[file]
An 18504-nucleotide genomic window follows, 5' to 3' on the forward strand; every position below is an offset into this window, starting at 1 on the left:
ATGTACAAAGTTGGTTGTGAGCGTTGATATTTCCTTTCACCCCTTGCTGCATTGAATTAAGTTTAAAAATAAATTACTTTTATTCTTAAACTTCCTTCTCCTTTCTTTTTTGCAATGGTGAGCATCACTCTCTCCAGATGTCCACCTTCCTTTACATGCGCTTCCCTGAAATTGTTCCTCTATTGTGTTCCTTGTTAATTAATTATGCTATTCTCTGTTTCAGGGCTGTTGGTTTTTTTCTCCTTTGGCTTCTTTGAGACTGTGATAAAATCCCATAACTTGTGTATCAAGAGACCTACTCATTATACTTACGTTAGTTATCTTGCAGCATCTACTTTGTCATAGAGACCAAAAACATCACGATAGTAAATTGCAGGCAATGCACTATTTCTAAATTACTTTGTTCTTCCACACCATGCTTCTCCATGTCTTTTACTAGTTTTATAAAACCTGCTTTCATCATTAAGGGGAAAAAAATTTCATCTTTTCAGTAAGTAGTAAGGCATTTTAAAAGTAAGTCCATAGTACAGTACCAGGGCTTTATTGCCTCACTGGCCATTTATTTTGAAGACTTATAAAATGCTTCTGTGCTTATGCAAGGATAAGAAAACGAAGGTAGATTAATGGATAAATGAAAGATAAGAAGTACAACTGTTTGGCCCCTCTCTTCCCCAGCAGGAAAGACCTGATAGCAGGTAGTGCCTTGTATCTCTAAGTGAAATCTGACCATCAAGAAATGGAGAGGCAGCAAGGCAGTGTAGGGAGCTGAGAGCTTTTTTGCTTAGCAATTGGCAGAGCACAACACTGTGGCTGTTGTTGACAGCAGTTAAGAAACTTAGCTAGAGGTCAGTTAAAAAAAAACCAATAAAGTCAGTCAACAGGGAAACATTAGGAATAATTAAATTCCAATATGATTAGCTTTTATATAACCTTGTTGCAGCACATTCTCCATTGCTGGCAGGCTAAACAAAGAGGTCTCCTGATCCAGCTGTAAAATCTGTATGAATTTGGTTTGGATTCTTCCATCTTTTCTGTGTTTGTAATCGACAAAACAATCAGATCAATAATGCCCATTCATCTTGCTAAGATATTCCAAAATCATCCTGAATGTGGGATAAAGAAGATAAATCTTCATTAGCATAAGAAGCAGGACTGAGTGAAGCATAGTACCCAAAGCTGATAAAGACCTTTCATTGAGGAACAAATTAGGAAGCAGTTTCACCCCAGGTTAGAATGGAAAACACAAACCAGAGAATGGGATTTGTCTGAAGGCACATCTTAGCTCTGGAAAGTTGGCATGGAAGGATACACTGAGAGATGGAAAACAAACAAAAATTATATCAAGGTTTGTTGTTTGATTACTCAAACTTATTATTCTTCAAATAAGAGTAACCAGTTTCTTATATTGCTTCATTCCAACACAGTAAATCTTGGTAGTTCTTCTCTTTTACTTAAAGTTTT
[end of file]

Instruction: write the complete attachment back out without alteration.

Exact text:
An 18504-nucleotide genomic window follows, 5' to 3' on the forward strand; every position below is an offset into this window, starting at 1 on the left:
ATGTACAAAGTTGGTTGTGAGCGTTGATATTTCCTTTCACCCCTTGCTGCATTGAATTAAGTTTAAAAATAAATTACTTTTATTCTTAAACTTCCTTCTCCTTTCTTTTTTGCAATGGTGAGCATCACTCTCTCCAGATGTCCACCTTCCTTTACATGCGCTTCCCTGAAATTGTTCCTCTATTGTGTTCCTTGTTAATTAATTATGCTATTCTCTGTTTCAGGGCTGTTGGTTTTTTTCTCCTTTGGCTTCTTTGAGACTGTGATAAAATCCCATAACTTGTGTATCAAGAGACCTACTCATTATACTTACGTTAGTTATCTTGCAGCATCTACTTTGTCATAGAGACCAAAAACATCACGATAGTAAATTGCAGGCAATGCACTATTTCTAAATTACTTTGTTCTTCCACACCATGCTTCTCCATGTCTTTTACTAGTTTTATAAAACCTGCTTTCATCATTAAGGGGAAAAAAATTTCATCTTTTCAGTAAGTAGTAAGGCATTTTAAAAGTAAGTCCATAGTACAGTACCAGGGCTTTATTGCCTCACTGGCCATTTATTTTGAAGACTTATAAAATGCTTCTGTGCTTATGCAAGGATAAGAAAACGAAGGTAGATTAATGGATAAATGAAAGATAAGAAGTACAACTGTTTGGCCCCTCTCTTCCCCAGCAGGAAAGACCTGATAGCAGGTAGTGCCTTGTATCTCTAAGTGAAATCTGACCATCAAGAAATGGAGAGGCAGCAAGGCAGTGTAGGGAGCTGAGAGCTTTTTTGCTTAGCAATTGGCAGAGCACAACACTGTGGCTGTTGTTGACAGCAGTTAAGAAACTTAGCTAGAGGTCAGTTAAAAAAAAACCAATAAAGTCAGTCAACAGGGAAACATTAGGAATAATTAAATTCCAATATGATTAGCTTTTATATAACCTTGTTGCAGCACATTCTCCATTGCTGGCAGGCTAAACAAAGAGGTCTCCTGATCCAGCTGTAAAATCTGTATGAATTTGGTTTGGATTCTTCCATCTTTTCTGTGTTTGTAATCGACAAAACAATCAGATCAATAATGCCCATTCATCTTGCTAAGATATTCCAAAATCATCCTGAATGTGGGATAAAGAAGATAAATCTTCATTAGCATAAGAAGCAGGACTGAGTGAAGCATAGTACCCAAAGCTGATAAAGACCTTTCATTGAGGAACAAATTAGGAAGCAGTTTCACCCCAGGTTAGAATGGAAAACACAAACCAGAGAATGGGATTTGTCTGAAGGCACATCTTAGCTCTGGAAAGTTGGCATGGAAGGATACACTGAGAGATGGAAAACAAACAAAAATTATATCAAGGTTTGTTGTTTGATTACTCAAACTTATTATTCTTCAAATAAGAGTAACCAGTTTCTTATATTGCTTCATTCCAACACAGTAAATCTTGGTAGTTCTTCTCTTTTACTTAAAGTTTT